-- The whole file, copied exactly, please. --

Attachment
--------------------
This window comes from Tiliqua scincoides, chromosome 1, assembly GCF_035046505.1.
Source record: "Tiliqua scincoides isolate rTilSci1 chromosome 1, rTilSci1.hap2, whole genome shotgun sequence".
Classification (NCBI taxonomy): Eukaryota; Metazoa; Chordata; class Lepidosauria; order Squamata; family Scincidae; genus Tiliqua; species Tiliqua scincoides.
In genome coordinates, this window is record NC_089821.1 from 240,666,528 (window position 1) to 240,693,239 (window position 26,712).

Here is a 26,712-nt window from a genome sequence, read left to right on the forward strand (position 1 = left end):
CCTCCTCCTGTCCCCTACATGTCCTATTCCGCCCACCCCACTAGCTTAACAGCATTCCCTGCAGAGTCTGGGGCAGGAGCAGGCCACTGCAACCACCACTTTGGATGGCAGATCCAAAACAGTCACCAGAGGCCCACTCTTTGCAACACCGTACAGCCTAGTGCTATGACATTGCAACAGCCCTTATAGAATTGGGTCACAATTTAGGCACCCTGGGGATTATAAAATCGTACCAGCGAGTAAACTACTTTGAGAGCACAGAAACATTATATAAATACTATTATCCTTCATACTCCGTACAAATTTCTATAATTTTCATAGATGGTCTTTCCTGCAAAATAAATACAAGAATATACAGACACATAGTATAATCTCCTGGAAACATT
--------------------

This window comes from Tiliqua scincoides, chromosome 1, assembly GCF_035046505.1.
Source record: "Tiliqua scincoides isolate rTilSci1 chromosome 1, rTilSci1.hap2, whole genome shotgun sequence".
Classification (NCBI taxonomy): Eukaryota; Metazoa; Chordata; class Lepidosauria; order Squamata; family Scincidae; genus Tiliqua; species Tiliqua scincoides.
In genome coordinates, this window is record NC_089821.1 from 240,666,528 (window position 1) to 240,693,239 (window position 26,712).

Here is a 26,712-nt window from a genome sequence, read left to right on the forward strand (position 1 = left end):
CCTCCTCCTGTCCCCTACATGTCCTATTCCGCCCACCCCACTAGCTTAACAGCATTCCCTGCAGAGTCTGGGGCAGGAGCAGGCCACTGCAACCACCACTTTGGATGGCAGATCCAAAACAGTCACCAGAGGCCCACTCTTTGCAACACCGTACAGCCTAGTGCTATGACATTGCAACAGCCCTTATAGAATTGGGTCACAATTTAGGCACCCTGGGGATTATAAAATCGTACCAGCGAGTAAACTACTTTGAGAGCACAGAAACATTATATAAATACTATTATCCTTCATACTCCGTACAAATTTCTATAATTTTCATAGATGGTCTTTCCTGCAAAATAAATACAAGAATATACAGACACATAGTATAATCTCCTGGAAACATT